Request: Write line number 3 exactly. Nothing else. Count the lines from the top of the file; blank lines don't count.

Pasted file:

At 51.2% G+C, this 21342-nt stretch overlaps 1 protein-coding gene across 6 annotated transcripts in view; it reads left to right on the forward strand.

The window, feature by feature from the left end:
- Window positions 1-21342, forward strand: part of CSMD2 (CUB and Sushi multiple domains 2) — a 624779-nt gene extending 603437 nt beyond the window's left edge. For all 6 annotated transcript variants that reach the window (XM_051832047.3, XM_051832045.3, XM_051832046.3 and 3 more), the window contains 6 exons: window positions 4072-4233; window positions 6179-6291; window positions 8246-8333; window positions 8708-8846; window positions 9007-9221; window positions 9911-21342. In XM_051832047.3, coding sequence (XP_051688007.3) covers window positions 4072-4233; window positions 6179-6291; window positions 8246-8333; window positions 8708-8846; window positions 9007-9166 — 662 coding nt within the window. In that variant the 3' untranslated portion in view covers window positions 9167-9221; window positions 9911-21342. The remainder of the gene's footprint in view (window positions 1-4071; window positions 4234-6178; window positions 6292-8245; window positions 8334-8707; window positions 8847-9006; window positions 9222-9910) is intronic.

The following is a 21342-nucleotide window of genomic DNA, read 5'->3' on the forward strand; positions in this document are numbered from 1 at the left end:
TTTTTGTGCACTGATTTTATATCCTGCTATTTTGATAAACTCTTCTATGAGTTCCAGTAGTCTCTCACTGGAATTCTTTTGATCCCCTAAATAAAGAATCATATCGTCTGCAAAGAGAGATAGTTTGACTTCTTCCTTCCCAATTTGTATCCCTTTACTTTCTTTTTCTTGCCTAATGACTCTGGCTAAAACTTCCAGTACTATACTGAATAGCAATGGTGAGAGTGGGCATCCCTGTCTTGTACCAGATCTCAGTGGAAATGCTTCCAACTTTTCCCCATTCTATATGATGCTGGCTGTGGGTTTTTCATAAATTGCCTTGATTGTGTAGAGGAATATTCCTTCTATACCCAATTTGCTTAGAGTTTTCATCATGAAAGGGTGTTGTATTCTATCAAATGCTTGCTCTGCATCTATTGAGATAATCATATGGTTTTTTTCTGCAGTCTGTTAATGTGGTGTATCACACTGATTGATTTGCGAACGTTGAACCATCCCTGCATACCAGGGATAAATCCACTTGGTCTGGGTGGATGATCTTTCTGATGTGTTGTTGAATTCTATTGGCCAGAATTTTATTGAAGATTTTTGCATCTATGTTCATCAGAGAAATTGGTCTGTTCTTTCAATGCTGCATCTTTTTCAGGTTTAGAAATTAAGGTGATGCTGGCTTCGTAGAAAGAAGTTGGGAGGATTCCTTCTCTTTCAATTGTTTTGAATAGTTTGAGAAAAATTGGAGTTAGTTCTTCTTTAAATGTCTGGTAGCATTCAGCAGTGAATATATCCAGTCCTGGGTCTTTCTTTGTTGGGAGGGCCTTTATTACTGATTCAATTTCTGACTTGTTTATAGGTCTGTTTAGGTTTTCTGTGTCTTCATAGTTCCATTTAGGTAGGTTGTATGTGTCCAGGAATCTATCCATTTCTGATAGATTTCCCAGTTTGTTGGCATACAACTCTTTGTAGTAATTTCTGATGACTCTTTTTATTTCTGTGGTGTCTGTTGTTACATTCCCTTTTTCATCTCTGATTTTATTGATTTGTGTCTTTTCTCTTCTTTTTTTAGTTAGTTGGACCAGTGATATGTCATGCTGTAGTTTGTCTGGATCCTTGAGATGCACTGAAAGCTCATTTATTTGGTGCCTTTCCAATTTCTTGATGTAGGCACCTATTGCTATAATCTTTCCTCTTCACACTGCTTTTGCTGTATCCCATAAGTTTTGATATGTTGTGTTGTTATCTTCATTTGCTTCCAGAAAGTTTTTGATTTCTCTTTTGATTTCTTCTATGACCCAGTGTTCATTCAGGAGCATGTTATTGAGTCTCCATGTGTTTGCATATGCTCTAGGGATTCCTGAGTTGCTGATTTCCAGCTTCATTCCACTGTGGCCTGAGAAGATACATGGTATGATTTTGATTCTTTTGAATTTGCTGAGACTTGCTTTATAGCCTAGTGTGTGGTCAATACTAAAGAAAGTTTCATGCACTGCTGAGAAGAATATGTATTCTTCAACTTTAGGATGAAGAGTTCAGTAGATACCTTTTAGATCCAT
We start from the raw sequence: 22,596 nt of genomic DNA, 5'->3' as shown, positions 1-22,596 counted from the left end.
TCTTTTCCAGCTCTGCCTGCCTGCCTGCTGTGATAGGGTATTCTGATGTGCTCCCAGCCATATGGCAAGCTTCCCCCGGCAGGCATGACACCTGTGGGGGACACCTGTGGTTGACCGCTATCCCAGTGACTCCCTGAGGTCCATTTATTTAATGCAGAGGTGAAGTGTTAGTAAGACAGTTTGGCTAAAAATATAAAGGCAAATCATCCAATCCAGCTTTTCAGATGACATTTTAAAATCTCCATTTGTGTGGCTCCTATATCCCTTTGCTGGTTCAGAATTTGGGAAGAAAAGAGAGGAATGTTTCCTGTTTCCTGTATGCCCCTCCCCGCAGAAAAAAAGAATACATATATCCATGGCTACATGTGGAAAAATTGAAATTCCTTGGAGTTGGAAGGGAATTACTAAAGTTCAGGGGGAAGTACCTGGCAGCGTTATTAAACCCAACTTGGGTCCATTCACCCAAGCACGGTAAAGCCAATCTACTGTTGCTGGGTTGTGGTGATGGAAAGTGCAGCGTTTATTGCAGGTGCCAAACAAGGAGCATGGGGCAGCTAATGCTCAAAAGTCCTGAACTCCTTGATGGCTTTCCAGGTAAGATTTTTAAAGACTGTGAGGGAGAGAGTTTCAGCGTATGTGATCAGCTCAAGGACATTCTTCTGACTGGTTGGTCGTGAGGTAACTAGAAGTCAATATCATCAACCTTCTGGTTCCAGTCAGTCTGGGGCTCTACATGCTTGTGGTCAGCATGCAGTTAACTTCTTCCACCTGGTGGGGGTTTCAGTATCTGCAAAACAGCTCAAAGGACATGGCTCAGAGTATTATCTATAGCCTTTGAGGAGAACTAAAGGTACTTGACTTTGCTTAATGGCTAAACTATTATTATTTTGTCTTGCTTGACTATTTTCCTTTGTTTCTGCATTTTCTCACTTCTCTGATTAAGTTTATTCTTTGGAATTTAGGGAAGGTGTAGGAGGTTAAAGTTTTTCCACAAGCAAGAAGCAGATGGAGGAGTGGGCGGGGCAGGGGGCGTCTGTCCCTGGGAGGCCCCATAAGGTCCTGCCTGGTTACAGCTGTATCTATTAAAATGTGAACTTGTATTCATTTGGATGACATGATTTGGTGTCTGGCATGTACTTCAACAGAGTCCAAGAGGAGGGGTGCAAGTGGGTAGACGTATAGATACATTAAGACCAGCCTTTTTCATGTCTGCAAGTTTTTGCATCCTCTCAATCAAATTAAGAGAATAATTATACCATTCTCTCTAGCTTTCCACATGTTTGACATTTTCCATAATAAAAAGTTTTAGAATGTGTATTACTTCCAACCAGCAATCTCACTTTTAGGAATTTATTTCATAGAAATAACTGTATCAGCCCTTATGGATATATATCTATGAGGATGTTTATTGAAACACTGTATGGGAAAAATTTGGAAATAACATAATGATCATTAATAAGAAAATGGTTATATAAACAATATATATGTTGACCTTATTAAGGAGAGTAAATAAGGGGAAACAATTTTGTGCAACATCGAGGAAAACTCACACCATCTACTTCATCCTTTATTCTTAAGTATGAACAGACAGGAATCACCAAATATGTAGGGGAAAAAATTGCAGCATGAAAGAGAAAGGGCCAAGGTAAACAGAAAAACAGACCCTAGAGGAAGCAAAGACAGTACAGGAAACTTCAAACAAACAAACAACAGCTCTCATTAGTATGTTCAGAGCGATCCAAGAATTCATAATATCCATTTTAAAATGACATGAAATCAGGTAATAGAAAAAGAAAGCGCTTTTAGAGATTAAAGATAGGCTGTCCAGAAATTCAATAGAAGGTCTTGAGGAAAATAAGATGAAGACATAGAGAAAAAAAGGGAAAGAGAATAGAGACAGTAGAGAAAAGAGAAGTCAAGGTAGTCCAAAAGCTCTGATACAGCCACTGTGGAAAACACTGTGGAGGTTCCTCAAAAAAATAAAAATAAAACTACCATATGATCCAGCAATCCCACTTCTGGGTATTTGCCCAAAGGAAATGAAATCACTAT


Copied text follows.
- Window positions 1-21342, forward strand: part of CSMD2 (CUB and Sushi multiple domains 2) — a 624779-nt gene extending 603437 nt beyond the window's left edge. For all 6 annotated transcript variants that reach the window (XM_051832047.3, XM_051832045.3, XM_051832046.3 and 3 more), the window contains 6 exons: window positions 4072-4233; window positions 6179-6291; window positions 8246-8333; window positions 8708-8846; window positions 9007-9221; window positions 9911-21342. In XM_051832047.3, coding sequence (XP_051688007.3) covers window positions 4072-4233; window positions 6179-6291; window positions 8246-8333; window positions 8708-8846; window positions 9007-9166 — 662 coding nt within the window. In that variant the 3' untranslated portion in view covers window positions 9167-9221; window positions 9911-21342. The remainder of the gene's footprint in view (window positions 1-4071; window positions 4234-6178; window positions 6292-8245; window positions 8334-8707; window positions 8847-9006; window positions 9222-9910) is intronic.